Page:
Unfortunately, as Davis left Richmond, over the objections of the city’s political leaders, Confederate officials ordered the warehouse district set afire, ostensibly to keep any remaining useful materials from the invading Union forces; however, the fires quickly got out of hand, and the residential and other business areas of the city began to burn. Mobs gathered in the streets and ransacked homes and businesses, as described by one newspaper editor, “The sidewalks were encumbered with broken glass; stores were entered at pleasure and stripped from top to bottom.” Ironically, many of the fires were extinguished the next day with help from the Union soldiers who were streaming into the city; and order was restored when the soldiers broke up the mobs and arrested hundreds of the rioters.

After the rampages slowed, one Richmond woman wrote in her diary: “The Yankees are behaving well, considering it is them.” 

Although he had abandoned Richmond, Jefferson Davis was not ready to surrender the Confederate States of America.  He still had armies in the field and he believed he could regroup elsewhere and fight on.

The town of Danville quickly proved to be an unworkable temporary capital because many of its citizens did not want the Confederate officials in their town; so, Davis ordered the train to head for Greensboro, North Carolina. When he arrived, Davis first learned that Lee’s retreating troops had been overtaken by the superior forces of Union General Ulysses S. Grant near Appomattox, Virginia; and Lee had surrendered his tattered army.  Davis at first became emotional but quickly re-gained composure and sent for General Joseph Johnston and General P.G.T. Beauregard, who commanded Confederate forces in the area. The generals were surprised when, instead of asking their advice on the methodology for surrender, Davis said he intended to re-build an army made of deserters who had simply gone home, combined with pardoned confederate soldiers who, if asked, would readily violate their oath to forebear arms against the Union. When Davis asked their opinion. Johnston, who commanded an army larger than Lee’s, spoke first, “Our people are tired of war, feel themselves whipped, and will not fight.” Johnston added that his men saw Lee’s surrender as the end of the war and Beauregard only said, “I concur in all General Johnston has said.” 

The meeting was formal, but not congenial, and bordered at times as uncivil. Johnston said that the only real presidential power Davis had remaining was to end the war. Davis could not bring himself to participate in any surrender protocol and suggested that the Generals from the Union and Confederate armies could negotiate directly with each other. In other words, the Confederate military might surrender, but not the Confederate Government, nor its President.

As Davis prepared to leave Greensboro, a decision was made to abandon the train and travel on horseback and in carriages. The remaining Confederate treasury gold, now down to about $300,000 after disbursements for supplies and for General Johnston to pay a modest amount to each of his 25,000 troops, was loaded into a wagon to be pulled by a team of horses. President Davis and Generals Johnston and Beauregard then parted ways, but, not before they agreed to assign about 1,200 additional cavalry troops to Davis’s escort.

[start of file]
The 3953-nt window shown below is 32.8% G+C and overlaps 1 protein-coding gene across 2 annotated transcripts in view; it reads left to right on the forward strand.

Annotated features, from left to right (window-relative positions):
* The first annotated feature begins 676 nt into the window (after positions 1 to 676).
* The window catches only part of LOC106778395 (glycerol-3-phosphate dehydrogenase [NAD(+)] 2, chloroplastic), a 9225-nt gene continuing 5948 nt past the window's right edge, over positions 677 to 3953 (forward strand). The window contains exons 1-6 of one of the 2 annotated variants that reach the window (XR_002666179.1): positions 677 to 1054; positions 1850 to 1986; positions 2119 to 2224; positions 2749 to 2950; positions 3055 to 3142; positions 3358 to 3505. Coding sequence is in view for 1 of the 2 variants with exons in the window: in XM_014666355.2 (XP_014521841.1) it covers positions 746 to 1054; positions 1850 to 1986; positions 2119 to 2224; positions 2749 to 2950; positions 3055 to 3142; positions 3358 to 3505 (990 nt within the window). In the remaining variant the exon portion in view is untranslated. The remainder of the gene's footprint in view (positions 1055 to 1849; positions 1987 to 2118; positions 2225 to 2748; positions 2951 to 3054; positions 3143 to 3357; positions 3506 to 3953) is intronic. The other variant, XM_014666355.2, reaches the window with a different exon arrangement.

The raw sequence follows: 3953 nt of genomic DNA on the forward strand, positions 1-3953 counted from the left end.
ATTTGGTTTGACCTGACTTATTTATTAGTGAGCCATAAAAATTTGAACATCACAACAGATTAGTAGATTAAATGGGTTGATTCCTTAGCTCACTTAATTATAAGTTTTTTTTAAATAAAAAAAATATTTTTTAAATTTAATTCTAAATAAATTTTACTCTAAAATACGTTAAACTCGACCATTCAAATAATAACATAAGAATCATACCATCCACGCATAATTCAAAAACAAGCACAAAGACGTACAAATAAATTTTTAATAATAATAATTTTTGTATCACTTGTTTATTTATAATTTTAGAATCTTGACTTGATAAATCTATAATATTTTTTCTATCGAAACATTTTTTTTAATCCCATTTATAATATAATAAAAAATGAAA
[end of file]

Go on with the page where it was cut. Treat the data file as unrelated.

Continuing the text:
However, before General Johnston could even arrange a meeting with Union General Sherman to discuss terms of surrender, President Abraham Lincoln was assassinated. Many in the north were convinced (mistakenly) that Jefferson Davis was responsible, and Union Secretary of War Edwin Stanton unleashed an unprecedented manhunt to find the Confederate President. The pursuers were instructed to capture Davis alive if at all possible; since both Stanton and new President Andrew Johnson wanted to try him for treason.

Now, with the death of Abraham Lincoln, Davis knew he would be chased by more men with vengeance on their minds; but he still intended to avoid capture and rally some semblance of an army to continue the fight.  He convened a “council of war” on May 2, consisting of General John Breckenridge, General Braxton Bragg, and a few other officers in his entourage and said, “It is time that we adopt some definite plan upon which the further prosecution of our struggle shall be conducted.” Like Generals Johnston and Beauregard earlier, Breckenridge, Bragg and the others were astonished. It seemed to those in attendance that only Jefferson Davis failed to realize that the cause was lost. He was told by Breckenridge that the troops which accompanied him only expected to help him reach a safe point and then they would return to their homes; in effect, his military escort was no longer a fighting force.  Davis reportedly said, “Then all is indeed lost.”

But, if he actually said that, Jefferson Davis did not mean it, at least not yet. He had still another plan to re-build a viable Confederate resistance.

In Texas!

And, he still had some gold! He appointed an acting treasurer and instructed that the Richmond banks’ gold remain segregated and placed in viable southern banks. And, planning for the future, he instructed that most of the remaining Confederate treasury’s gold be placed into a few other scattered southern banks and in London for later use by the Confederacy; except for a small amount Davis kept to facilitate his escape. Then, he released almost all of his military escorts in the belief that a small group would be more difficult for the Union soldiers to track.